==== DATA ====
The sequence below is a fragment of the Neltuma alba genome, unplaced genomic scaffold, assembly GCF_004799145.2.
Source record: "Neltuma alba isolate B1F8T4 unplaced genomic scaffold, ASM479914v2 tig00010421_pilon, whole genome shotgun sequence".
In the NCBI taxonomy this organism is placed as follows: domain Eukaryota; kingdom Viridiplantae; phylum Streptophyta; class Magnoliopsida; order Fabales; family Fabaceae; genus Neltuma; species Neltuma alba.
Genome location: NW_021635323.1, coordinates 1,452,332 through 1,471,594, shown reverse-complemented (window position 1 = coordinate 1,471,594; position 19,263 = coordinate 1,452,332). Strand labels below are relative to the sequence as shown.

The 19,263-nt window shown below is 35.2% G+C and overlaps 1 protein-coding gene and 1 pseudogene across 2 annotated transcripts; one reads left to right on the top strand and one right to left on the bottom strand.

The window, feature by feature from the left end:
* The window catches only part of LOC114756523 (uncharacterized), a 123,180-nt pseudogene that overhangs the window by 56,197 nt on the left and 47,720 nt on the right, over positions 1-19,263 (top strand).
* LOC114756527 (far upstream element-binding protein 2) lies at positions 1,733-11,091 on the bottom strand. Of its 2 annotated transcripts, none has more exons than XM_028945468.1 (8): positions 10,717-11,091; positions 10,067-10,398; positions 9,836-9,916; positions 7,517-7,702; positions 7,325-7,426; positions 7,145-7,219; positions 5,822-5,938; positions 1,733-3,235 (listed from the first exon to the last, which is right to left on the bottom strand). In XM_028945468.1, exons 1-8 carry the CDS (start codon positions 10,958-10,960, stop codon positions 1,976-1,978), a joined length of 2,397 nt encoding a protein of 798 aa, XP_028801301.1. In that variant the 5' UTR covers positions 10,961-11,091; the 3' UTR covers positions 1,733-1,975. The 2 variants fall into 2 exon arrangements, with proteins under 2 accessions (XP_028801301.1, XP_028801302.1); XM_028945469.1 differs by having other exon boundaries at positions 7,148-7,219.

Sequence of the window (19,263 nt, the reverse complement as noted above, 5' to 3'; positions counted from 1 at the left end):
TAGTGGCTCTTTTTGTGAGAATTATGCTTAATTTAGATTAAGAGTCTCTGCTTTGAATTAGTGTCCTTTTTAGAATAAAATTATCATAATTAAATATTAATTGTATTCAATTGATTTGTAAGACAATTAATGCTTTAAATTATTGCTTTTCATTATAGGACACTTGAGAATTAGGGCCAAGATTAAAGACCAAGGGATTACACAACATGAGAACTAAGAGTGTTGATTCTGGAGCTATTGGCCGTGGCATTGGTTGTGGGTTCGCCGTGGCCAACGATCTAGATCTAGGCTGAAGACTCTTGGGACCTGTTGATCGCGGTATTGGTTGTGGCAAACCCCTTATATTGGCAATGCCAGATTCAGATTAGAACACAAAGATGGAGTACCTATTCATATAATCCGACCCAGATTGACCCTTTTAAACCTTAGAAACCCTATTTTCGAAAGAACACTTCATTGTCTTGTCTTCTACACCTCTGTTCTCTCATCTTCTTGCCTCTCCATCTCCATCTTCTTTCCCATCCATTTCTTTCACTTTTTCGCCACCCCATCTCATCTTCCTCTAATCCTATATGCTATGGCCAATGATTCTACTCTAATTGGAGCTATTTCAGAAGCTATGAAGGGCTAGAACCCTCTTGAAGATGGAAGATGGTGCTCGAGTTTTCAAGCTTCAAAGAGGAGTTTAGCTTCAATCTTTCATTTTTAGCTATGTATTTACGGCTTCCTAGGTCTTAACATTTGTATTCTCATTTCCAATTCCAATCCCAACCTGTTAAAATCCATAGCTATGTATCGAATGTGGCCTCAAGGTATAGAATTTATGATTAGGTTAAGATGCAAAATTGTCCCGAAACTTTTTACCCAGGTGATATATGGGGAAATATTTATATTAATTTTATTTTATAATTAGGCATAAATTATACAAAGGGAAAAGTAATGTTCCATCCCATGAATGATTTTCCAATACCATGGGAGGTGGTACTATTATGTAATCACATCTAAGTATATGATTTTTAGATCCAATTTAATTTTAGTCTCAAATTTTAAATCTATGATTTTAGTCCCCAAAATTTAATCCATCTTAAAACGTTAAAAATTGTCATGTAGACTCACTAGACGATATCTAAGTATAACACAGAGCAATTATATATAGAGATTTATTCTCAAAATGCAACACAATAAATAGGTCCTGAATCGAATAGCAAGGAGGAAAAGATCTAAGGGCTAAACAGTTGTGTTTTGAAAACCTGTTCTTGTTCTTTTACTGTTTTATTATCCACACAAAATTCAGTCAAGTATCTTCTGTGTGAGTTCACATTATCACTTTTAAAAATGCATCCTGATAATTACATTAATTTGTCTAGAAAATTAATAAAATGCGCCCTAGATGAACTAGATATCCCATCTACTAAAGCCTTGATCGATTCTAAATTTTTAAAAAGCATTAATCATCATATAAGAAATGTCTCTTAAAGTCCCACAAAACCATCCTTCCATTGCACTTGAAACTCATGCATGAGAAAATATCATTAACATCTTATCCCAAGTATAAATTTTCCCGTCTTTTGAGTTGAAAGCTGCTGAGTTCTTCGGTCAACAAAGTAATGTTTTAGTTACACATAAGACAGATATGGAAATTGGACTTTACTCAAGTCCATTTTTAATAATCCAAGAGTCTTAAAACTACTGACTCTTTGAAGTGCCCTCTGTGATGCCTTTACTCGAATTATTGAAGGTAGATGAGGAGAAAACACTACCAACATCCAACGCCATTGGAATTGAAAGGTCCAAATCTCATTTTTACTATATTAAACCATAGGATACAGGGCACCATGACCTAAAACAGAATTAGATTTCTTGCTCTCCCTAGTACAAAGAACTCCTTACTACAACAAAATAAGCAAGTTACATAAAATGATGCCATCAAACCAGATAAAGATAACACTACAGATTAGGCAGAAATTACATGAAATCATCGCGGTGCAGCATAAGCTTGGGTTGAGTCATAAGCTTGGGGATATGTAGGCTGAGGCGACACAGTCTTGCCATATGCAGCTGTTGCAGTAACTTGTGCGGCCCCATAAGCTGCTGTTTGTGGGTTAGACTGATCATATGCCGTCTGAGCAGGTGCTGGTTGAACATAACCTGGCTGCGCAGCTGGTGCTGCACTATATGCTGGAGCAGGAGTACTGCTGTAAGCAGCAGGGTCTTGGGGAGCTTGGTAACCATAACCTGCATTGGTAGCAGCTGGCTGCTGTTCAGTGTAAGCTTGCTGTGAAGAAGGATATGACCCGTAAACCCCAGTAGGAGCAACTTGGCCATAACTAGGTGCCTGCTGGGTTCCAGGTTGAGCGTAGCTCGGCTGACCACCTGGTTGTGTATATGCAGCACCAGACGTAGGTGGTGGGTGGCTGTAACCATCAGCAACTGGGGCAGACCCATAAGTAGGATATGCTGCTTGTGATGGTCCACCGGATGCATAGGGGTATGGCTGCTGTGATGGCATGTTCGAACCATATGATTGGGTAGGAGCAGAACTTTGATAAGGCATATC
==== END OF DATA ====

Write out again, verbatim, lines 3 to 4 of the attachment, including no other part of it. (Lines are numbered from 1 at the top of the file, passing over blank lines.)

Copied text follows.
In the NCBI taxonomy this organism is placed as follows: domain Eukaryota; kingdom Viridiplantae; phylum Streptophyta; class Magnoliopsida; order Fabales; family Fabaceae; genus Neltuma; species Neltuma alba.
Genome location: NW_021635323.1, coordinates 1,452,332 through 1,471,594, shown reverse-complemented (window position 1 = coordinate 1,471,594; position 19,263 = coordinate 1,452,332). Strand labels below are relative to the sequence as shown.